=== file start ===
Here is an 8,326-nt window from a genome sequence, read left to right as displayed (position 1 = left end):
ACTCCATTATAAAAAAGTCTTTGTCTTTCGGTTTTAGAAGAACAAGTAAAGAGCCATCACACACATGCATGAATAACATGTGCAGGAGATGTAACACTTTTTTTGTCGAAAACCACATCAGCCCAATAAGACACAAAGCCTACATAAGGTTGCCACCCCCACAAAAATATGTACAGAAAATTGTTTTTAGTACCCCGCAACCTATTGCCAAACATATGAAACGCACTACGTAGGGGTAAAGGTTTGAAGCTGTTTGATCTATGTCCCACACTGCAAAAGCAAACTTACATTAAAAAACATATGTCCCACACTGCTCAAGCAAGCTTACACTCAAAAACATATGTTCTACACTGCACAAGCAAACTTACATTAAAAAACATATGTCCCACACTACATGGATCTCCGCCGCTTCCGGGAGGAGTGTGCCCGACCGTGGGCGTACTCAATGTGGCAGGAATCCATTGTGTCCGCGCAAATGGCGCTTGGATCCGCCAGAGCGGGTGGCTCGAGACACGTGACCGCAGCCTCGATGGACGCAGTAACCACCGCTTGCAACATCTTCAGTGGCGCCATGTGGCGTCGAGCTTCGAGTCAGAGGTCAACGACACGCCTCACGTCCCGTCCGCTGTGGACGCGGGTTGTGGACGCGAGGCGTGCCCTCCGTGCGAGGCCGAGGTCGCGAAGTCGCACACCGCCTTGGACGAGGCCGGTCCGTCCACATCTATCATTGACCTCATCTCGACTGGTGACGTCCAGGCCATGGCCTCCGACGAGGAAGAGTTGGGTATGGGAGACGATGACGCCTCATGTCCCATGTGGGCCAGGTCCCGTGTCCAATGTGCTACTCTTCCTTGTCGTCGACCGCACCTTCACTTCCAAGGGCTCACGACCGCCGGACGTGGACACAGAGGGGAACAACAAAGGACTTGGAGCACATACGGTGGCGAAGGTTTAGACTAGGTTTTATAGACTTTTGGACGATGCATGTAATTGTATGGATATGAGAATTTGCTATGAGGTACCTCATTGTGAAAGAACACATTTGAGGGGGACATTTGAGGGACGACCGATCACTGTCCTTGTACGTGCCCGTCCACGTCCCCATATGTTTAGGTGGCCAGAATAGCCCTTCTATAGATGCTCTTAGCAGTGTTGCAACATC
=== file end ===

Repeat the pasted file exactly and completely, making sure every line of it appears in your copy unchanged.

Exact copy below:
Here is an 8,326-nt window from a genome sequence, read left to right as displayed (position 1 = left end):
ACTCCATTATAAAAAAGTCTTTGTCTTTCGGTTTTAGAAGAACAAGTAAAGAGCCATCACACACATGCATGAATAACATGTGCAGGAGATGTAACACTTTTTTTGTCGAAAACCACATCAGCCCAATAAGACACAAAGCCTACATAAGGTTGCCACCCCCACAAAAATATGTACAGAAAATTGTTTTTAGTACCCCGCAACCTATTGCCAAACATATGAAACGCACTACGTAGGGGTAAAGGTTTGAAGCTGTTTGATCTATGTCCCACACTGCAAAAGCAAACTTACATTAAAAAACATATGTCCCACACTGCTCAAGCAAGCTTACACTCAAAAACATATGTTCTACACTGCACAAGCAAACTTACATTAAAAAACATATGTCCCACACTACATGGATCTCCGCCGCTTCCGGGAGGAGTGTGCCCGACCGTGGGCGTACTCAATGTGGCAGGAATCCATTGTGTCCGCGCAAATGGCGCTTGGATCCGCCAGAGCGGGTGGCTCGAGACACGTGACCGCAGCCTCGATGGACGCAGTAACCACCGCTTGCAACATCTTCAGTGGCGCCATGTGGCGTCGAGCTTCGAGTCAGAGGTCAACGACACGCCTCACGTCCCGTCCGCTGTGGACGCGGGTTGTGGACGCGAGGCGTGCCCTCCGTGCGAGGCCGAGGTCGCGAAGTCGCACACCGCCTTGGACGAGGCCGGTCCGTCCACATCTATCATTGACCTCATCTCGACTGGTGACGTCCAGGCCATGGCCTCCGACGAGGAAGAGTTGGGTATGGGAGACGATGACGCCTCATGTCCCATGTGGGCCAGGTCCCGTGTCCAATGTGCTACTCTTCCTTGTCGTCGACCGCACCTTCACTTCCAAGGGCTCACGACCGCCGGACGTGGACACAGAGGGGAACAACAAAGGACTTGGAGCACATACGGTGGCGAAGGTTTAGACTAGGTTTTATAGACTTTTGGACGATGCATGTAATTGTATGGATATGAGAATTTGCTATGAGGTACCTCATTGTGAAAGAACACATTTGAGGGGGACATTTGAGGGACGACCGATCACTGTCCTTGTACGTGCCCGTCCACGTCCCCATATGTTTAGGTGGCCAGAATAGCCCTTCTATAGATGCTCTTAGCAGTGTTGCAACATC